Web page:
It’s that time of year when we normally begin thinking about cows, horses and other livestock that are commonplace at the annual Lee County Regional Fair. Of course in non-pandemic years, the fair is made possible in large part thanks to the Sanford Lions Club, who assumed responsibility for operating the fair all the way back in 1935. While the fair is on hiatus for a year, let’s turn the pages and get a better idea of the role that horses played in the area, back in earlier times.
We’ll begin this “equine adventure” with a visit at the top of the page to another group of civic-minded folks, the Sanford Hose Company No. 1., standing in front of city hall in 1912. Before combustible engines became common a little over a century ago, horses were the main form of transportation for fire fighters everywhere. Our next picture is from around the same time. It’s J.R. Kelly’s wagon repair business. This shop was on Charlotte Street, pretty much right across the street from where the Love’s Grocery Store stands today.
Of course, a majority of the horses in Lee County a century or more ago were out in the country, on the farms. Agriculture was the primary driver of our economy and we see two examples here. The first picture is also from around 1900 and its horses & wagons on Trade Street in Jonesboro are most likely on their way to Hasty Campbell’s cotton gin with the results of their hard work in the cotton fields.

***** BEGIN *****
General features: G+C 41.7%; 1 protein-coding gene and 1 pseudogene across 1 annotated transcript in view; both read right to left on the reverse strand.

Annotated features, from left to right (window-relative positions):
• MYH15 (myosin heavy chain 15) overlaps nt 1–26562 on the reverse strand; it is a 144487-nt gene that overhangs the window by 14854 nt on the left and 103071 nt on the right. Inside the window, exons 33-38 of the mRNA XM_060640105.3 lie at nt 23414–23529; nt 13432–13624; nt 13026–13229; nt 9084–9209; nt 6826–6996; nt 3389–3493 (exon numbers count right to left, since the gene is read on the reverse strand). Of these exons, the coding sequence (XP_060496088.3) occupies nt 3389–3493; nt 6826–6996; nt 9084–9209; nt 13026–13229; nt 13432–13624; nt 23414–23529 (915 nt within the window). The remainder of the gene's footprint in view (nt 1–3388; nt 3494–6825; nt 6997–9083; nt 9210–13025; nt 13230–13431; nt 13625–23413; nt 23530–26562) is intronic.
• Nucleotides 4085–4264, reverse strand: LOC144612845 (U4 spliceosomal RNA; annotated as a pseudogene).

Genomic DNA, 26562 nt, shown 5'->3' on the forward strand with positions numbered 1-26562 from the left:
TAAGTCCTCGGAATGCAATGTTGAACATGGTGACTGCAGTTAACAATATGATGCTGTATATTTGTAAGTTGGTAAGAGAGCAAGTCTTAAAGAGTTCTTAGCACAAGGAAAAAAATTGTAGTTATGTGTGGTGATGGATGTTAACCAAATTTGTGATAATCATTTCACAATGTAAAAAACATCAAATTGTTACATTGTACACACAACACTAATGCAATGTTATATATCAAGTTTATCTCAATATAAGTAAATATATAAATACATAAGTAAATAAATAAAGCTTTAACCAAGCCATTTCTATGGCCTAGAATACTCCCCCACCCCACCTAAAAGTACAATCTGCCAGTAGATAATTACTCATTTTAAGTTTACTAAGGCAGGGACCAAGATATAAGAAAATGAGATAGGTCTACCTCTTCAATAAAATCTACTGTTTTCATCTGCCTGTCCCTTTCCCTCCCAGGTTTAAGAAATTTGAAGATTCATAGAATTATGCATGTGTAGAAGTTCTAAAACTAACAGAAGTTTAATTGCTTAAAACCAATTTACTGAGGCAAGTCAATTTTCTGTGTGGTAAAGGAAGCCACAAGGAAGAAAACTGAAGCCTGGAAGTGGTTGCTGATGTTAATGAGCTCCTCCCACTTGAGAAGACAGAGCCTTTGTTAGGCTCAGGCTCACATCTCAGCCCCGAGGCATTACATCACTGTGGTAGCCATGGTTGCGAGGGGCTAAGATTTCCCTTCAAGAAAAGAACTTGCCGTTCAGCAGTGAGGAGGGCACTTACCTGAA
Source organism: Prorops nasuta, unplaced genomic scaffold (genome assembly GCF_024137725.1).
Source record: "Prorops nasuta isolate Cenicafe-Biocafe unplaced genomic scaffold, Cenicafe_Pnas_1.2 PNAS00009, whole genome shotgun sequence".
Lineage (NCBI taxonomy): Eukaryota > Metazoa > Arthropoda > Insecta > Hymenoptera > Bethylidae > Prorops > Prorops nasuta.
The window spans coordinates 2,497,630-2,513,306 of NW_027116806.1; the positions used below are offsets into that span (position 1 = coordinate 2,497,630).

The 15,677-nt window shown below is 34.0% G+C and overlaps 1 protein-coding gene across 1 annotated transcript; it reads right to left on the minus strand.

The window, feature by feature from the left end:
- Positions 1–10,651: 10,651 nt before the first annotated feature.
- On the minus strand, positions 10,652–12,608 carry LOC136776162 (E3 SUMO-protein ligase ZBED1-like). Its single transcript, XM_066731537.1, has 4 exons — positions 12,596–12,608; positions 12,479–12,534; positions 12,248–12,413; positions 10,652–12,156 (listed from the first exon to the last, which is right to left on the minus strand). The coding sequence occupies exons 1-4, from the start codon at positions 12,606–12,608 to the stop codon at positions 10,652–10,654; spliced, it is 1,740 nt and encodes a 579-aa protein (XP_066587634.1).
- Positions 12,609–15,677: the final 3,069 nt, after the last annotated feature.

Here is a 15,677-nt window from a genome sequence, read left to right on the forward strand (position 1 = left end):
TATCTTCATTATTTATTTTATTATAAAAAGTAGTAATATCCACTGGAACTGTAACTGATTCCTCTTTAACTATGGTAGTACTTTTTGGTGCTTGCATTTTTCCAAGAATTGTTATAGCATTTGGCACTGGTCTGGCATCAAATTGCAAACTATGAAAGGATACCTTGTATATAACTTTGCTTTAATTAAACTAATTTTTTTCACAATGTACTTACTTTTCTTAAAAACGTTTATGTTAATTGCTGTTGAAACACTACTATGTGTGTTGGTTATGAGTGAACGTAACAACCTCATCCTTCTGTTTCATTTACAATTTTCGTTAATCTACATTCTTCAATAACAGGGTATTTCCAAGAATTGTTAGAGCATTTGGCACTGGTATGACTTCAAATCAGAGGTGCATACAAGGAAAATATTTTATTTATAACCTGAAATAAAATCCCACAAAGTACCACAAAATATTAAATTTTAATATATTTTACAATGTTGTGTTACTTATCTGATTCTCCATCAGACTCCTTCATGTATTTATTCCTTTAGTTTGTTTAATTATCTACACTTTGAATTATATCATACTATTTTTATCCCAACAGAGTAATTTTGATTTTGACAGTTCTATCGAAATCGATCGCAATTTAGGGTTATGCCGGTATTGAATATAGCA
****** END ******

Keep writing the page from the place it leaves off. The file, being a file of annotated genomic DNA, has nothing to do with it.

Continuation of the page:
In addition to cotton, wheat was another popular crop in the area. Here are horses and wagons playing a role in getting grain milled and flour shipped out from the Seaboard Milling Company.
There’s no horse in the next picture, but with a close look at the lower right you can see why we included it. This is the McIntosh Store on Wicker Street in 1916. In front of the store is what we believe may be the last public water trough in Sanford. As cars became more common, there was less need for horses, mules and the water supply that kept them hydrated on their travels around town and across the county.
Finally, there’s a very good chance you’ll have no idea where our last picture was taken, even though its location is a Sanford landmark. This business sold buggies, wagons and harnesses and was operated by entrepreneurs named Wilkins and Lashley. In 1924, after the buggy business lost its horsepower, the Wilkins-Ricks Company built a large 6-story structure on this very spot; the building we now know as the Wilrik Hotel Apartments!
Editorial content, pictures and research background , compliments of Jimmy Haire and Images of America: Sanford and Lee County, by Jimmy Haire & W.W. Seymour, Jr, available here for purchase. All book proceeds go to Sanford’s Railroad House Historical Association, Inc.